Peripheral arterial disease (PAD) is a common condition where a build-up of fatty deposits in the arteries restricts blood supply to leg muscles. It's also known as peripheral vascular disease (PVD).
Many people with PAD have no symptoms. However, some develop a painful ache in their legs when they walk, which usually disappears after a few minutes' rest. The medical term for this is "intermittent claudication".
The pain can range from mild to severe, and usually goes away after a few minutes when you rest your legs.
Both legs are often affected at the same time, although the pain may be worse in 1 leg.
Other symptoms of PAD can include:
The symptoms of PAD often develop slowly, over time. If your symptoms develop quickly, or get suddenly worse, it could be a sign of a serious problem requiring immediate treatment.
You should see a GP if you experience recurring leg pain when exercising.
Many people mistakenly think this is just part of growing older, but there's no reason why an otherwise healthy person should experience leg pain.
PAD is usually diagnosed through a physical examination by a GP, and by comparing the blood pressure in your arm and your ankle.
A difference between the 2 may indicate PAD and is called the ankle brachial pressure index (ABPI).
Read about diagnosing PAD.
PAD is a form of cardiovascular disease (CVD) because it affects the blood vessels.
It's usually caused by a build-up of fatty deposits in the walls of the leg arteries. The fatty deposits (atheroma) are made up of cholesterol and other waste substances.
The build-up of fatty deposits on the walls of the arteries makes the arteries narrower and restricts blood flow to the legs. This process is called atherosclerosis.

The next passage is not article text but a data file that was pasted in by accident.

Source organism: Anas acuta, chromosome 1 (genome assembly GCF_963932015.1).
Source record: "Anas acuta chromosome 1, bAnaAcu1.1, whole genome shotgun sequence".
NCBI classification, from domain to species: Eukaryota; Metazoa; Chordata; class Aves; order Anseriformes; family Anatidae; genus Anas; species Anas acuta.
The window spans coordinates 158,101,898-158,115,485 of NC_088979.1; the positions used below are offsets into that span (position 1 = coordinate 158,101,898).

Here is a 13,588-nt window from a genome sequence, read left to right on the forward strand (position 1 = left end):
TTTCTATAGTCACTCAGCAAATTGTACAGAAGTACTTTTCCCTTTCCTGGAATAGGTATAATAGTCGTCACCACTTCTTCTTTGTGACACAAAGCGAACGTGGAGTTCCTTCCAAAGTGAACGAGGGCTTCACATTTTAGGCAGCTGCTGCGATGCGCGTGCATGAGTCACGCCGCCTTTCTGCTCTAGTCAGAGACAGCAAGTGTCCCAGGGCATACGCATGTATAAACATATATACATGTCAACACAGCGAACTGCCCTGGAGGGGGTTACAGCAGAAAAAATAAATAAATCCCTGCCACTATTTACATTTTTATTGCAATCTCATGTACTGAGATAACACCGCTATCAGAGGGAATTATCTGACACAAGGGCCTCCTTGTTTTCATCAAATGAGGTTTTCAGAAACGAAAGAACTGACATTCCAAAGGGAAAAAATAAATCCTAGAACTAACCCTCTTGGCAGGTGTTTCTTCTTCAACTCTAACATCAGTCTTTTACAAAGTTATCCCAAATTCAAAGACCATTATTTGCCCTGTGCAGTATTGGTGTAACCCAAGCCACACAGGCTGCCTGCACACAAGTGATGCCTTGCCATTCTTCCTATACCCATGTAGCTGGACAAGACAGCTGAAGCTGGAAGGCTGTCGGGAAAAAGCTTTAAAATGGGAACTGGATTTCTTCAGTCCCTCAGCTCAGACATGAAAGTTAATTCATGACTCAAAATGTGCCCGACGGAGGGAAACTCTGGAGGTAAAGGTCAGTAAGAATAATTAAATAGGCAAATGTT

There are certain things that can increase your chances of developing PAD and other forms of CVD, including:
PAD is largely treated through lifestyle changes and medication.
Exercising regularly and not smoking are the main lifestyle changes that can ease the symptoms of PAD and reduce the chances of it getting worse. It's also important to:
With treatment, most people's symptoms remain stable and some people may experience an improvement in their pain.
If treatment is unsuccessful, there's a risk of potentially serious complications.
Read about treating PAD.
PAD is not immediately life-threatening, but the process of atherosclerosis that causes it can lead to serious and potentially fatal problems.
The blockages in the arteries in the legs can also affect other areas of your body, such as the arteries supplying the heart and brain.
This means that having PAD makes you more likely to develop another form of cardiovascular disease (CVD), such as:
If the blood flow to the legs becomes severely restricted, critical limb ischaemia (CLI) can develop. CLI is an extremely serious complication that can be challenging to treat.
Symptoms of CLI include: